Yes, I still miss the heck out of Grampa, and that friend who passed without warning, and so many others who are no longer with us. No, I do not believe that I’ll see them again in anything other than photographs and dreams. But a hair of mine turns pure white every time I try to explain this next part to committed theists: no, I’m actually not miserable. The truth is that I’m nothing less than profoundly grateful. What’s more is that mine is a gratitude I could never have arrived at if I thought earthly life was just the lesser part of our experience—that the Lord withholds all the good stuff until after you’ve died.
Here I ask that we examine another unspoken argument I sense in the theists who recoil at the idea of a finite life. “How could you possibly want to go on without the promise of an eternal hereafter,” they ask, a unio mystica, “with all your old loved ones and pets?” What’s rarely said aloud here, if even consciously acknowledged, is that such sentiments are predicated on the idea that transience is tantamount to worthlessness. I wonder of the believer: would all the greatest joys you’ve known, every experience that left you in awe, be robbed of all significance if they could not be resumed again someday in the sky? Would any beloved person from your past ultimately mean nothing, to you or to anyone, if the past is where that person must remain? Or might we admit that some people have been so dear to us that we treasure them for exactly who they were, on their terms, and that’s more than enough to be thankful for?
So here, folks, is an atheist telling you what he does believe in, and that’s the worth of human life, of our warmth, our loves—of our stories that remain within us, if you will, even after the keys players have long since left the stage. If the world is a chaotic, unscripted mishmash of quantum collisions in a universe that cannot care one way or the other about anything—how thankful we ought to be to find ourselves privy to any of those moments that have nourished our being. If we can use the term “luck” without summoning any metaphysical implications, I know that I have been profoundly lucky. I’m personally lucky that eons of aimless natural processes at one point cranked out this, my life, my window to the human experience. I’m lucky to have been adequately fed and sheltered, lucky to have swerved just in time to miss that school bus, and incredibly lucky to have known such a fantastic personage as my grandfather. That’s the thing about the luck of the draw—it operates on blind, unfeeling chance, nothing more. So when you’re dealt a fine hand, don’t bemoan that finer hands might not be awaiting you in heaven. Love it for the singularly great thing it is—and don’t confuse impermanence with meaninglessness. If you’ve known happiness, friends, then you have known this kind of luck. And what that luck imbued in you, how it enriched you, can never be diminished. It does not to have clamor at the gates of St. Peter or weigh justly on the scales of Anubis to have meant something real to you. I don’t believe we need to ask for more.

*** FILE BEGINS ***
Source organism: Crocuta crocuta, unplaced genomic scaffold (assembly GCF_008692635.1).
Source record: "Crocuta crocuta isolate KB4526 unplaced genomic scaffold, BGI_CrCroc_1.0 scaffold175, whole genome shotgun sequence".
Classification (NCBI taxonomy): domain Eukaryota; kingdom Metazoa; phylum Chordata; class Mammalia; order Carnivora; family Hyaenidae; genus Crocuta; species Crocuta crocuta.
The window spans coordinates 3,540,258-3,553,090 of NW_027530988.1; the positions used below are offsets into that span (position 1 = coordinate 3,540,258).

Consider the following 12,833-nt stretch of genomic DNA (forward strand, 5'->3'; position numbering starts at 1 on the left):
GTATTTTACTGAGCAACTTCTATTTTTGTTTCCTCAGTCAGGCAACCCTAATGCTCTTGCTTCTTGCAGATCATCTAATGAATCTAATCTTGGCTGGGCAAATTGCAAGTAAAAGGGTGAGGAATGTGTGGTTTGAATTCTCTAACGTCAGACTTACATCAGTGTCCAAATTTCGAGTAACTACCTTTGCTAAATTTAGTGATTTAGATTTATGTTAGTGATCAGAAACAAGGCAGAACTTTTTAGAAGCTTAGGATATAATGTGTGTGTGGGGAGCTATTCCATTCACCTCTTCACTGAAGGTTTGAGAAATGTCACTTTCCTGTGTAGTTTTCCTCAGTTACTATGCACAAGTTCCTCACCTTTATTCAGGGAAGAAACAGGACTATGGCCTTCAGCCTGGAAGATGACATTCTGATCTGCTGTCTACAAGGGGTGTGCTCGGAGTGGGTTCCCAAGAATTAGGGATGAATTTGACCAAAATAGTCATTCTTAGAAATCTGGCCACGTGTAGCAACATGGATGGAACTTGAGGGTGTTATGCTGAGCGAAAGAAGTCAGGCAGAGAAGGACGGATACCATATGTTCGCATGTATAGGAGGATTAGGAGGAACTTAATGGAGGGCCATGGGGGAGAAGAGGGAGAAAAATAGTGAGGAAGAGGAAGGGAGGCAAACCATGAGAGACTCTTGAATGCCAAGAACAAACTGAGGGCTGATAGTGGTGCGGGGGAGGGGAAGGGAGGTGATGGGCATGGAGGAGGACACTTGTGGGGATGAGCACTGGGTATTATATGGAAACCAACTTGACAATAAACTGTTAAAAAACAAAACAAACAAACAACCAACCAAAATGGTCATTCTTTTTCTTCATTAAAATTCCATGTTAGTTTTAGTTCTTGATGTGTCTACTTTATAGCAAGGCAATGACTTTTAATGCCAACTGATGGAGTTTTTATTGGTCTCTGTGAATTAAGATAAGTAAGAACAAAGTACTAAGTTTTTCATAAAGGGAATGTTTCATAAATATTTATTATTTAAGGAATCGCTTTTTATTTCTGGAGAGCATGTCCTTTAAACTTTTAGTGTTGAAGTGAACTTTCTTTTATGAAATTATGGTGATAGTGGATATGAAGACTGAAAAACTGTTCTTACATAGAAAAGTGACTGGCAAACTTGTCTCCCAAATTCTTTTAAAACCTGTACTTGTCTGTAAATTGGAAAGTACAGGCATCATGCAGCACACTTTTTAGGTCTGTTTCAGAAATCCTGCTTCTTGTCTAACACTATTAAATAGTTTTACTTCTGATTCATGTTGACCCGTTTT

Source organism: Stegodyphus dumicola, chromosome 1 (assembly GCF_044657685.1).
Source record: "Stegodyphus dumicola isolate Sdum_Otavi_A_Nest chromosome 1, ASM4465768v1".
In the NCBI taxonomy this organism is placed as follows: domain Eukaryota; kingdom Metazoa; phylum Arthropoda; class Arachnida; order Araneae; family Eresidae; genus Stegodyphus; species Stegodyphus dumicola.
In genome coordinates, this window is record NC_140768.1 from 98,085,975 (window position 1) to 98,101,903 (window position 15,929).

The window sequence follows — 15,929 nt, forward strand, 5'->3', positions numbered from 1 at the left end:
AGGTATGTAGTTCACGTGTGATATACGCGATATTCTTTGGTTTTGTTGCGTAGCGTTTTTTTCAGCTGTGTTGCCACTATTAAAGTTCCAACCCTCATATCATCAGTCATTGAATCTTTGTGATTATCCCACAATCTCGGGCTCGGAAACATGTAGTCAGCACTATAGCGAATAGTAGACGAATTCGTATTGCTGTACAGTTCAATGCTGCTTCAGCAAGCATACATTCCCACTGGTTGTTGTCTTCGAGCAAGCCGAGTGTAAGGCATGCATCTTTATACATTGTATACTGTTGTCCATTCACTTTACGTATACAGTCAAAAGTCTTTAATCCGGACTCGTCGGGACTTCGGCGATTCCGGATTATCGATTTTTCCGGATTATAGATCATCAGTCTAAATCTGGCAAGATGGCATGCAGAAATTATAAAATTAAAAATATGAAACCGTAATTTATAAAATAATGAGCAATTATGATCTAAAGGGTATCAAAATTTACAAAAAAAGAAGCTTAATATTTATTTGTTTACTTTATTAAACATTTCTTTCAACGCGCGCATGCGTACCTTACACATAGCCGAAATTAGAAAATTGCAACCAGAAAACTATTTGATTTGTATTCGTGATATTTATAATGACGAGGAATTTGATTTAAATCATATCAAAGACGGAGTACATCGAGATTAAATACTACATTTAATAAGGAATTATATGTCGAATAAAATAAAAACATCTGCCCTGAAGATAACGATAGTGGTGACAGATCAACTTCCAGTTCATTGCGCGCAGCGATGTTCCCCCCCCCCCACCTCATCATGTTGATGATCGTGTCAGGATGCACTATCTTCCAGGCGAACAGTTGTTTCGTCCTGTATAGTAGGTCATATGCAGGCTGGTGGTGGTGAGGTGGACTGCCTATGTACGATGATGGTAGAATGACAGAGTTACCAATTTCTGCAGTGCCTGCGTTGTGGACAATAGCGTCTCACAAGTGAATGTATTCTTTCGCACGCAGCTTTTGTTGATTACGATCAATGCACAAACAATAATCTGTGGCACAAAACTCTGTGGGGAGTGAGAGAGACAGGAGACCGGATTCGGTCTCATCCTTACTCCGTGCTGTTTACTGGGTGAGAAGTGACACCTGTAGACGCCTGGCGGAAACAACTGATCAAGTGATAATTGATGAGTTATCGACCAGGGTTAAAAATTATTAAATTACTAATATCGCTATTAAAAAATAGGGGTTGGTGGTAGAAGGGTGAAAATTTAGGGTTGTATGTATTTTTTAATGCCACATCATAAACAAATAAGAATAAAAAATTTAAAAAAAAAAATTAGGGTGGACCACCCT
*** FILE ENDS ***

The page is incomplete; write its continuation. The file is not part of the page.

Grampa, I still miss you so, so dearly. But I know whatever strange electric anima that moved your body is gone. And that does nothing to invalidate the time I was lucky enough to share with you, what it meant to me, what it means to me still. I don’t need an endless procession of promised tomorrows to feel this kind of gratitude. I carry you with me still, on my own finite sojourn. And that means more to me than anything else could.